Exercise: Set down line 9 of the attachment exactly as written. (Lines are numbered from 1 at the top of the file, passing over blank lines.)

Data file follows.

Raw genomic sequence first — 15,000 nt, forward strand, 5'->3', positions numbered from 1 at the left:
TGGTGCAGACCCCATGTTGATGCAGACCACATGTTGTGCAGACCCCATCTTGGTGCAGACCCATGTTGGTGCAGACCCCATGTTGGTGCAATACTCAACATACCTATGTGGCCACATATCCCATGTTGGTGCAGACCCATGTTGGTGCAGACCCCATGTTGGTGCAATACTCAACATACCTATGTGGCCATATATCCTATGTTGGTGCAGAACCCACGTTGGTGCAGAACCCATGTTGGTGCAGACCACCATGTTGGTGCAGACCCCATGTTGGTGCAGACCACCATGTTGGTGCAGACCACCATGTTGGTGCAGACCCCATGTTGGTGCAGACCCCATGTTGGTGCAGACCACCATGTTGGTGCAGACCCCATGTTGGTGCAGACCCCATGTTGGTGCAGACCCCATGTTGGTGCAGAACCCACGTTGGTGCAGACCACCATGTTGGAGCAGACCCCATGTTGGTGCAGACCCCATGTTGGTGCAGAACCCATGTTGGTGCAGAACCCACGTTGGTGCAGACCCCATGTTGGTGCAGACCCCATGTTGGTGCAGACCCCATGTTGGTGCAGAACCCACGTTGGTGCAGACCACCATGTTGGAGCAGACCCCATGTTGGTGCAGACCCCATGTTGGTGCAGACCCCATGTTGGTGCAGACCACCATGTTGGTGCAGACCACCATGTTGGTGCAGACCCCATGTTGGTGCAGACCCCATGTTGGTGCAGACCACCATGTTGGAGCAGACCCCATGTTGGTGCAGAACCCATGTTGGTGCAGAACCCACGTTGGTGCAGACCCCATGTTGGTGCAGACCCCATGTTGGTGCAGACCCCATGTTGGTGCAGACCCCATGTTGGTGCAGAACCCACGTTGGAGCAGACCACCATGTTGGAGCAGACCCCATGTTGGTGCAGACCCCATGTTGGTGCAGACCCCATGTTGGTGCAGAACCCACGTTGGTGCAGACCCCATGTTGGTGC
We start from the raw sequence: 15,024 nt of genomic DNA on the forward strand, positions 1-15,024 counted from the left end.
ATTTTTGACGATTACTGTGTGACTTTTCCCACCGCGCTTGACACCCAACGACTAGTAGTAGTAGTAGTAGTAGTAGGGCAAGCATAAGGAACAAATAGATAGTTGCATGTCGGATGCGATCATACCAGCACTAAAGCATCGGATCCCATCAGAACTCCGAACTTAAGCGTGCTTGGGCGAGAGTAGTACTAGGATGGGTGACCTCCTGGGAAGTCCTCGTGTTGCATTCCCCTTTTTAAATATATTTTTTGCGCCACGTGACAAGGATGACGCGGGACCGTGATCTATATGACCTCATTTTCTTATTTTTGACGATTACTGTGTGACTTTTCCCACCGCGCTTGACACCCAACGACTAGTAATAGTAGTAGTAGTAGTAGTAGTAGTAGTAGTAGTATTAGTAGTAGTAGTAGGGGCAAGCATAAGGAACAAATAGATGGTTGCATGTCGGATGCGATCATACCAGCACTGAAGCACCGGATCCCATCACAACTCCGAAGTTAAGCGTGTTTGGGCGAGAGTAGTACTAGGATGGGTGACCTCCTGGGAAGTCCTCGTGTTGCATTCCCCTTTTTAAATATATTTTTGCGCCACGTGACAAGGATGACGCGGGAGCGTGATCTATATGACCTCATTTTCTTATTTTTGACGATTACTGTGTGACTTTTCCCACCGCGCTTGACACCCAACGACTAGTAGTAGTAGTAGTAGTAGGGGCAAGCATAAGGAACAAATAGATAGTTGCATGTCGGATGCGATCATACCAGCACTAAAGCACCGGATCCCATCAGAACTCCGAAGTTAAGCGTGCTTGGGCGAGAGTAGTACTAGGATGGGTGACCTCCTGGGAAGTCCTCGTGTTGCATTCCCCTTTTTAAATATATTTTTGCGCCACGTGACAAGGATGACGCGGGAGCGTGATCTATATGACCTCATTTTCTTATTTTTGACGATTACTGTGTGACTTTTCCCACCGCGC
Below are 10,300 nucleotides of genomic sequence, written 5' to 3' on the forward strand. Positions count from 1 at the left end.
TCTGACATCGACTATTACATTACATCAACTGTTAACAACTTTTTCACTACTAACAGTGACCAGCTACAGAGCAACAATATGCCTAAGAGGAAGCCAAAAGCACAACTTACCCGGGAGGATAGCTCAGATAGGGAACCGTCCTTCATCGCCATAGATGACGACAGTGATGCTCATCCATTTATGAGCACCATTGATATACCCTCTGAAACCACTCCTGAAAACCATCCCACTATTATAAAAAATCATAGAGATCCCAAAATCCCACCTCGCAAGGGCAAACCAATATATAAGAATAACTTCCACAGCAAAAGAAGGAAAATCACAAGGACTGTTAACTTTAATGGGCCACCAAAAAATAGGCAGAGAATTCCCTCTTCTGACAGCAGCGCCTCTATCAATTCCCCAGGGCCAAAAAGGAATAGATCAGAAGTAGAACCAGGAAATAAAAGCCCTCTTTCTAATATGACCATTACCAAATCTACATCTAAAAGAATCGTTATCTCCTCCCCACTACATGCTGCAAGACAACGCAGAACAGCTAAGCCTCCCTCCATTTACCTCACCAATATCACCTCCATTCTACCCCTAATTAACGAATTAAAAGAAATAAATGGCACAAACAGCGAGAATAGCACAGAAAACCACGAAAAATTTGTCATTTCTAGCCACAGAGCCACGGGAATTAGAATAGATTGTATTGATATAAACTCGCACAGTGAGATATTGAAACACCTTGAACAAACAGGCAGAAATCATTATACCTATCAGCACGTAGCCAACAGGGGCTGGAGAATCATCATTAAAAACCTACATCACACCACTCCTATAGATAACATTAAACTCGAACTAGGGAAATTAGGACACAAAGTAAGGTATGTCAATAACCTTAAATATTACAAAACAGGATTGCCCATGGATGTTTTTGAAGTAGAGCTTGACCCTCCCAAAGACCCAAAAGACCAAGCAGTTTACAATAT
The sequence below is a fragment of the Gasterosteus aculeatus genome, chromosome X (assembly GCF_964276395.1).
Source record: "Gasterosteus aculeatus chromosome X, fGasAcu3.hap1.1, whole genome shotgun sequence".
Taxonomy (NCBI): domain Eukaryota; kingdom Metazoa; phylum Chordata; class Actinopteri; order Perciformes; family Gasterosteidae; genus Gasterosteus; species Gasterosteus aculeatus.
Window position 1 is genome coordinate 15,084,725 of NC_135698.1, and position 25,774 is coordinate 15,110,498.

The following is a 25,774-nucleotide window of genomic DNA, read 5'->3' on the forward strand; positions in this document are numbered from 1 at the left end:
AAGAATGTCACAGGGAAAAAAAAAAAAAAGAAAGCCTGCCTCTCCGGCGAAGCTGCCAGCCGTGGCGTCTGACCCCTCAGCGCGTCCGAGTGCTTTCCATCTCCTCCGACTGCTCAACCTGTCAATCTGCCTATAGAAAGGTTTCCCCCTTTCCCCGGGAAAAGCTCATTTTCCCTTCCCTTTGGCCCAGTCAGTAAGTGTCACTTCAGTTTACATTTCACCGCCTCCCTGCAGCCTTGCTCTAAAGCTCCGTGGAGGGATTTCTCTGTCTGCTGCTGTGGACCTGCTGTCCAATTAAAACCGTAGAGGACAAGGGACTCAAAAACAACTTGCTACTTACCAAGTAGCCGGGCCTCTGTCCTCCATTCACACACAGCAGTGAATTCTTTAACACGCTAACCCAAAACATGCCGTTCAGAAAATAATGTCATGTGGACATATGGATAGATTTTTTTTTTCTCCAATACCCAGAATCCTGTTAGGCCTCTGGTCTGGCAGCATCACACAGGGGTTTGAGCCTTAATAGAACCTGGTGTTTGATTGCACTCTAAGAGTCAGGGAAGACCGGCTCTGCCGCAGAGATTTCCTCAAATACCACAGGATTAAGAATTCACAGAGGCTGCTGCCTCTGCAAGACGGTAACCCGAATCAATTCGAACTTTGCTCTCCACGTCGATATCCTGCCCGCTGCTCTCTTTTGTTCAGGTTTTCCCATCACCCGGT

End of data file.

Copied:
Taxonomy (NCBI): domain Eukaryota; kingdom Metazoa; phylum Chordata; class Actinopteri; order Perciformes; family Gasterosteidae; genus Gasterosteus; species Gasterosteus aculeatus.